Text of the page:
Ford Fiesta Zetec S – First Impressions
Ford’s new Fiesta has been out for a couple of years now and is starting to become a common site on the roads, but one model you don’t see very often is the Fiesta Zetec S. It’s currently the hottest version in the range and yet it’s a rare site on the roads. So is that because it’s not worth buying or because people don’t know it exists? I thought I’d have a drive in one and find out.
I’m a big fan of the new Fiesta’s styling. It’s so much better than the last model’s bland shape with even the lowest spec models looking pretty tidy, but the Zetec S adds a little extra glamour. Smart 16-inch alloys combine with a subtle bodykit to give a sense of performance – it doesn’t shout ‘LOOK AT ME’ like a Focus RS, but looks meatier than the base-spec models.
In The Cabin
Behind the wheel it’s typically Ford. Everything’s where you’d expect and within easy reach, and it all feels well screwed together (although maybe not to VW and Audi standards). It’s easy to get comfortable as the wheel adjusts for rake and reach, and it’s a nice place to sit. I’m not wild on the stereo controls, lots of trapezoidal buttons crammed together, but the large display is a nice touch. Equipment is reasonable, including aircon, CD , quick clear windscreen and Bluetooth.
Under The Bonnet
Powering the Zetec S is a 1.6-litre petrol engine that’s good for 118bhp, up on the old 99bhp engine thanks, in part, to the use of independently-variable valve timing. Power delivery is smooth all the way up the rev range, although the engine delivers most of it’s torque from fairly low down in the rev range, meaning you don’t have to thrash it if you’re not in the mood.
Economy is rated at 47 mpg (although I only managed mid 30s) and the C02 emissions are just 139 g/km, dropping it into band E so the Zetec S offers reasonable running costs.
Insurance is slightly high on the Zetec S as it sits in group 13, so that might put off some potential buyers, but servicing should be OK thanks to Ford’s big dealer network and relatively low costs. I’d recommend ringing around a few dealers first as I’ve discovered that they have wildly different attitudes to charging.
On The Road
Most Ford hatchbacks from the last ten years have been a much better drive than you might expect, and Ford’s chassis engineers have carried on the good work with this latest Fiesta.
The new car benefits from the use of stronger steel in the bodyshell, giving it much greater torsional rigidity – three times more than the old model. This in turn allows for stiffer suspension without sacrificing too much in the way of ride comfort, and that means you’ll suffer from less body roll in the corners. An extra benefit is that the new car weighs 40kg less than the old model, so there’s less mass for the chassis, engine and brakes to contend with.
On a quick run the Fiesta behaves so much better than you’d expect. Turn-in is extremely quick and body roll is kept neatly in check, so it hangs onto corners surprisingly well. Push hard into a corner and understeer sets in eventually, but up to about 8/10 pace the Fiesta feels quite neutral in balance.
One problem with having a good chassis is that it highlights how little power the Zetec S has got. As it stands the chassis can easily cope with everything the 118bhp can throw at it and could happily handle a bit more. You could always have a Mountune upgrade fitted to give you 140bhp, but even then I think the Fiesta would be happy pushing that to 150bhp and maybe beyond.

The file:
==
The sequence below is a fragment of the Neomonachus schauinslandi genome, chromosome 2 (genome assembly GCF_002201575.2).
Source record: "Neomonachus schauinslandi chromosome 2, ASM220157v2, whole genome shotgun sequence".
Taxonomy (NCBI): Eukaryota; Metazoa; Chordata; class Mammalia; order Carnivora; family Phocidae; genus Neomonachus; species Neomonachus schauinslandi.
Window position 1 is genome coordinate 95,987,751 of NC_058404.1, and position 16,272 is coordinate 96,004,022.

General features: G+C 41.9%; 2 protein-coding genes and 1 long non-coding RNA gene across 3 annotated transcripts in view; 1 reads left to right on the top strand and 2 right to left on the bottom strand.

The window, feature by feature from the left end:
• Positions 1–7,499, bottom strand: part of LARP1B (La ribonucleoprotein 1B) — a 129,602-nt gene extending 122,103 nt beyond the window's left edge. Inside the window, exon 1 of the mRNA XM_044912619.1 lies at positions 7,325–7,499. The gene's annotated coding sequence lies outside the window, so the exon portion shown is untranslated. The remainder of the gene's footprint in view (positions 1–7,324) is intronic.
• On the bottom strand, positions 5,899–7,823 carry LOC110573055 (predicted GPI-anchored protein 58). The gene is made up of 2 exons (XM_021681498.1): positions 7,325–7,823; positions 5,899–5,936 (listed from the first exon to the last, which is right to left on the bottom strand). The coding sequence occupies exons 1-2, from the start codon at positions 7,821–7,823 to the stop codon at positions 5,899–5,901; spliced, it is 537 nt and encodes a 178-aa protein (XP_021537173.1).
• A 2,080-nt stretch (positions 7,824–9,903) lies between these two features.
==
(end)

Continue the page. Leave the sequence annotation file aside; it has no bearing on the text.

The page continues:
While the chassis lives up to expectations, the steering actually exceeds them. I’d been prepared to hate the electrically-assisted steering, as other cars I’ve driven with similar systems have been stripped of all sensation and feeling – it’s like steering by remote control. But on the Fiesta the steering is fairly well weighted (maybe a little too light), is very quick to respond and offers a reasonable level of feedback. You get enough sensation from the front wheels to feel confident enough to push harder, and that allows you to get the most from that excellent chassis. It might not be as feelsome as older cars, but by modern standards the Fiesta likes to let you know what’s happening.
The new Fiesta Zetec S isn’t perfect. The engine needs a bit more poke, the dash could do with a touch more ergonomic thought and the asking price of £13,645 is a tad optimistic (although haggle with your dealer and I reckon you could get that to under £12k).
But don’t let those minor points put you off what is otherwise an excellent hatchback. The Fiesta Zetec S looks the part and has performance that almost lives up to the styling, and while you won’t be breaking any lap records on a track day you’ll still have a car that’s perfectly capable of bringing a smile to your face on your favourite backroads.
Look for a second hand Zetec S and it starts to make much more sense. The new Fiesta is holding it’s value very well, but look around the big car supermarkets and you might be able to find a year old Zetec S for under £10k. The Fiesta I borrowed was a 58 plate with just 18k on the clock and was up for sale at £8,500 (it’s gone now) and there was nothing wrong with it. It felt mechanically sound and didn’t have a scratch on it. If I’d been seriously looking I would have been very tempted.
|PERFORMANCE||1.6-litre is good but needs more power||6|
|HANDLING||Another great Ford chassis with good steering||8|
|AFFORDABILITY||Low running costs but don’t pay the list price||7|
|DESIRABILITY||Zetec S badge popular, looks the part||7|
|DRIVING SPIRIT||A great hot hatch in the making … but not quite yet||7|